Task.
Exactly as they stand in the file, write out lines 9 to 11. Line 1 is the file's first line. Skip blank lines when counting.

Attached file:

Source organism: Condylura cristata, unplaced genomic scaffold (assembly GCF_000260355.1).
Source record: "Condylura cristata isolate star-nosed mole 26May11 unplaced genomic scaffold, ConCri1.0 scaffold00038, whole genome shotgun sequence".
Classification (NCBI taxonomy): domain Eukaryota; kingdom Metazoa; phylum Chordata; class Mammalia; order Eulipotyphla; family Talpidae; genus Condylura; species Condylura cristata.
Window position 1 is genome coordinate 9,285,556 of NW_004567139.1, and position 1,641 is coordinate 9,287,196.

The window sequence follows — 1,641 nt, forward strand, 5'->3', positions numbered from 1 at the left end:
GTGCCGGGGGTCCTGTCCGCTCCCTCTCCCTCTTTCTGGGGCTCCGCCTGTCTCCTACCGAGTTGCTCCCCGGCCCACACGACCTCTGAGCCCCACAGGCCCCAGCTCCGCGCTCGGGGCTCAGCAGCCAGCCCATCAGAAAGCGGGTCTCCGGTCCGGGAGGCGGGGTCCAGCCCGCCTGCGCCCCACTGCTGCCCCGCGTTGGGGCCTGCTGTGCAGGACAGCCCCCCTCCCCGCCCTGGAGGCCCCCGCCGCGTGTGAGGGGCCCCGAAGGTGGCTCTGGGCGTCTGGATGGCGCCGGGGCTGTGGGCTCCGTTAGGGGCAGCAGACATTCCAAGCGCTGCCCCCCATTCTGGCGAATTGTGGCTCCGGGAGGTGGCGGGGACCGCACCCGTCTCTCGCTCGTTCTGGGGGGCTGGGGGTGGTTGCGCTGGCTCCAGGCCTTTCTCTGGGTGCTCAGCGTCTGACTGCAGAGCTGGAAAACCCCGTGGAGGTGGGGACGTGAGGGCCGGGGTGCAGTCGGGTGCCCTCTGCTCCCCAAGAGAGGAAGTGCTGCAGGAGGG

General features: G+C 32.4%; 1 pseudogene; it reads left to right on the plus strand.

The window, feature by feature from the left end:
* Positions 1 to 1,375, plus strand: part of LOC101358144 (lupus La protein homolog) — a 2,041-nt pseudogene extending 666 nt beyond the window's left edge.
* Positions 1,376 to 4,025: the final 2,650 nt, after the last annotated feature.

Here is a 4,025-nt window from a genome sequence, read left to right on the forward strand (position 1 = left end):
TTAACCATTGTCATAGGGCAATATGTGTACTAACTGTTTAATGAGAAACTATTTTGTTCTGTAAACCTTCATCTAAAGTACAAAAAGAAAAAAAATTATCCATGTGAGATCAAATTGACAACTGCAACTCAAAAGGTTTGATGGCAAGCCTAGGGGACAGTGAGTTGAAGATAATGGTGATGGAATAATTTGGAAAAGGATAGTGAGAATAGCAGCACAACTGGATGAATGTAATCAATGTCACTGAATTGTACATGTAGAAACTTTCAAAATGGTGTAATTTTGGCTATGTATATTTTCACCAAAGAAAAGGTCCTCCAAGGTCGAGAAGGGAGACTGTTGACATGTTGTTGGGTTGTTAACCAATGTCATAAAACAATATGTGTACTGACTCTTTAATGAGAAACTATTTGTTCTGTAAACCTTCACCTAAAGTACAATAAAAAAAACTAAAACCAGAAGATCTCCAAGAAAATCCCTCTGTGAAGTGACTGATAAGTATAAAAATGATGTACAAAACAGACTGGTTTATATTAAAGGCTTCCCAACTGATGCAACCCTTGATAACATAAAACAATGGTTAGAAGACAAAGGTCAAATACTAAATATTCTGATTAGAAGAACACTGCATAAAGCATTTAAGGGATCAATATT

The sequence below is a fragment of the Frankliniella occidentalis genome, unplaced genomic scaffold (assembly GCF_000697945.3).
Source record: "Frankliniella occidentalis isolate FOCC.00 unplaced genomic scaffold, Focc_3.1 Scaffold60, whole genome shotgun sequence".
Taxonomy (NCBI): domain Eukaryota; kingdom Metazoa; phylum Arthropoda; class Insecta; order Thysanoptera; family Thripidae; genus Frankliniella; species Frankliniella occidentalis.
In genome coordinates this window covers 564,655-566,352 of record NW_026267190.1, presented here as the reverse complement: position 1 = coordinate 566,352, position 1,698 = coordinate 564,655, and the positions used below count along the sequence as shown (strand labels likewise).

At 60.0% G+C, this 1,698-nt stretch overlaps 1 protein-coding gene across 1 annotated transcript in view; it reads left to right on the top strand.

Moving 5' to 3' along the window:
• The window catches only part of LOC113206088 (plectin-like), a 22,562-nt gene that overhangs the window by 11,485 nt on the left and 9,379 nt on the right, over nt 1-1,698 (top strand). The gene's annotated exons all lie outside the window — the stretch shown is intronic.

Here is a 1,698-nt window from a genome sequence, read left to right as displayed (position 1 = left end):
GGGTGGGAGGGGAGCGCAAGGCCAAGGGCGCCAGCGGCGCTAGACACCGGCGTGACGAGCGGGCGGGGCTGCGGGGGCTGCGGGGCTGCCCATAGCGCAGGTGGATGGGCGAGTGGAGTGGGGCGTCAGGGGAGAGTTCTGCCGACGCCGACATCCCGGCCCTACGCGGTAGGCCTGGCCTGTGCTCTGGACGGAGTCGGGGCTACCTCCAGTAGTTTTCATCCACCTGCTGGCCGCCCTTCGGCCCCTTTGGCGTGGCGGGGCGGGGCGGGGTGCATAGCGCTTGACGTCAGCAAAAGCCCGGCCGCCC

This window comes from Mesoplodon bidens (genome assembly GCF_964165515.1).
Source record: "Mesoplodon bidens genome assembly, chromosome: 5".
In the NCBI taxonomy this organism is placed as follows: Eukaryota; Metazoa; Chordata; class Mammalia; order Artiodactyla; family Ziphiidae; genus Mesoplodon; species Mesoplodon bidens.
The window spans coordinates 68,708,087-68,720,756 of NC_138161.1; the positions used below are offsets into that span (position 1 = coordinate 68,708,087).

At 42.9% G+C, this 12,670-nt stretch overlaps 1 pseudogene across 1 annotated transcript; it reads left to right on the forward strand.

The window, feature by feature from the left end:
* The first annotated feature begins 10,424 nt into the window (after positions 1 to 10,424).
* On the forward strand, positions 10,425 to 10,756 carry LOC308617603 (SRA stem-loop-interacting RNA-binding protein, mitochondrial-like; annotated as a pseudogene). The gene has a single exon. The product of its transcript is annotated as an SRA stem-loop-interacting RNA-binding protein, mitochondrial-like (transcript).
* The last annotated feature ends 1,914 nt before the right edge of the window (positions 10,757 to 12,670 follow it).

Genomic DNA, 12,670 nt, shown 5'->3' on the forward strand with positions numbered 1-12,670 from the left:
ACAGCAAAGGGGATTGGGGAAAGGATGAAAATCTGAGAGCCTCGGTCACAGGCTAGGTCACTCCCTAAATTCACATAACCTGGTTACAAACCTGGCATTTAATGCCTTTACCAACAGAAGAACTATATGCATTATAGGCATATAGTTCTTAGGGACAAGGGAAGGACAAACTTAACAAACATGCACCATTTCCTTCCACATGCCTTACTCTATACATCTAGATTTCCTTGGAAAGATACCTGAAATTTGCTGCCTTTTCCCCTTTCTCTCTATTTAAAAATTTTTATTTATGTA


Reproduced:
* Positions 1 to 1,375, plus strand: part of LOC101358144 (lupus La protein homolog) — a 2,041-nt pseudogene extending 666 nt beyond the window's left edge.
* Positions 1,376 to 4,025: the final 2,650 nt, after the last annotated feature.

Here is a 4,025-nt window from a genome sequence, read left to right on the forward strand (position 1 = left end):